By Jonathan Copping Sports Lawyer Bolt Burdon Law Firm London
The International Olympic Committee (“IOC”) held its 5th Olympic Summit on 8 October 2016 at its headquarters in Lausanne, Switzerland. The purpose of the Summit was to discuss protecting clean athletes within the Olympic Movement. The Summit was also attended by a number of Presidents from other International Sports Federations, including the Presidents of FIFA, IAAF and FINA.
The IOC President, Dr Thomas Bach, proposed at the Summit to increase funding to WADA, if WADA agrees to implement the various proposed reforms as set out below. It is important to note that WADA is currently funded equally between the IOC and National Governments; however, the IOC only has to contribute its share of the funding once the respective National Governments have contributed theirs.
The IOC reforms focus on a number of different areas.
One of those areas is to make anti-doping more independent. To achieve this, the IOC has proposed that the Court of Arbitration for Sport takes over the role of imposing sanctions on individuals found guilty of doping offences. This would be a move away from the current process of sports governing bodies imposing the sanctions. The IOC has also proposed that there should be a new anti-doping testing authority within the framework of WADA, and that WADA should have stronger authority over National Anti-Doping Organisations.
More harmonisation of anti-doping was also discussed and the IOC has proposed that WADA establishes one centralised worldwide anti-doping system, with an increased level of targeted testing and a standard level of testing to be harmonised per sport, in close cooperation with the relevant sport’s International Federation.
Separately, the IOC has also proposed that there should be more transparency and better governance, and has proposed that the new anti-doping testing authority, to be established, has a clear segregation between the regulatory and testing bodies. It is also proposed that WADA must strengthen its education programme; approve a policy for the encouragement and protection of whistleblowers; and to ensure the participation of elected athlete representatives.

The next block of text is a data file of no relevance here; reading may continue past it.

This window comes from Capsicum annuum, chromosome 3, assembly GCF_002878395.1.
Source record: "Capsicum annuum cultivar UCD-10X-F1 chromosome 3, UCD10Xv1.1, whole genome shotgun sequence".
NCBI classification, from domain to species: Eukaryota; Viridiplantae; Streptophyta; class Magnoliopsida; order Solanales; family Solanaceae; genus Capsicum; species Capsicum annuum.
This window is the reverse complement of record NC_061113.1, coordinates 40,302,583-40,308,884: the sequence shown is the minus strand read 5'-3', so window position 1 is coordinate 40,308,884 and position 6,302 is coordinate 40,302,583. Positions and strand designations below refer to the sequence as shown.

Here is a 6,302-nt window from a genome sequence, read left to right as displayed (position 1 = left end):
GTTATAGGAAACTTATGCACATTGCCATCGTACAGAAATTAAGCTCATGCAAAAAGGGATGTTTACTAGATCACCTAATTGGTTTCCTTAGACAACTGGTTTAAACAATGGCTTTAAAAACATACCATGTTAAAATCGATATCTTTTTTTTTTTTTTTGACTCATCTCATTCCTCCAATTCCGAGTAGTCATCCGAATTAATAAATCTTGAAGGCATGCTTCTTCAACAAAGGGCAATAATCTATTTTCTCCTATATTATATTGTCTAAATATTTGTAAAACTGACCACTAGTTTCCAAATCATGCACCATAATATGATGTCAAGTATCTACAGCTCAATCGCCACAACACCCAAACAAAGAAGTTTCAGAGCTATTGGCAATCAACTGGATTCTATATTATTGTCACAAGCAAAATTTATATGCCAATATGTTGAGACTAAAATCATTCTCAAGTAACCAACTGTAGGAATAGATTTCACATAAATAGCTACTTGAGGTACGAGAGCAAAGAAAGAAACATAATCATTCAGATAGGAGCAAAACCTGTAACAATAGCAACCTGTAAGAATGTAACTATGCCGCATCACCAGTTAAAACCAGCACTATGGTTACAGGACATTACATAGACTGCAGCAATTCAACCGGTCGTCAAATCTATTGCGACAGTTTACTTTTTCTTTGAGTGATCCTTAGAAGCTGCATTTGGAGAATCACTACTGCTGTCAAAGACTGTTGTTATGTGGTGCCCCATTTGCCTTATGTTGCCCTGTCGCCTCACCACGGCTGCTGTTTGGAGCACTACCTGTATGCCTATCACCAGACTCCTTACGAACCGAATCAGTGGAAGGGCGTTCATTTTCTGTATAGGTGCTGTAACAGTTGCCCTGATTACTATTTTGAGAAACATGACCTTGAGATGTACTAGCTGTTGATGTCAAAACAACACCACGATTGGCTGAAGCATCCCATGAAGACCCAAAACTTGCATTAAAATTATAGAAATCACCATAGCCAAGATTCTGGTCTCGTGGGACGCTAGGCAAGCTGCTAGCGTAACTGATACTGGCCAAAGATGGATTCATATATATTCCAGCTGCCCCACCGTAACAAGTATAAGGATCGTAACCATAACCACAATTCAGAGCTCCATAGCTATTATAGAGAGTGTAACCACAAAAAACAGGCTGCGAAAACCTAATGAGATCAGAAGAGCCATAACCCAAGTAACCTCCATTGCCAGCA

It is not yet clear whether any or all of these reforms will be implemented by WADA; however, WADA President, Sir Craig Reedie, stated, in response to the IOC proposals: “WADA welcomes all constructive proposals aimed at reinforcing clean sport… [and] …. the recommendations that were put forward today will be considered along with others that we have received from stakeholders on such key topics as: WADA’s governance and funding model; consequences for non-compliance; investigations; and testing.”
WADA’s Foundation Board is due to consider the proposals from the IOC summit at a meeting on 20 November 2016, following which WADA will prepare a ‘road map’ aimed at strengthening key areas of anti-doping.
Further developments in this important area of sports’ governance will be awaited with wide interest!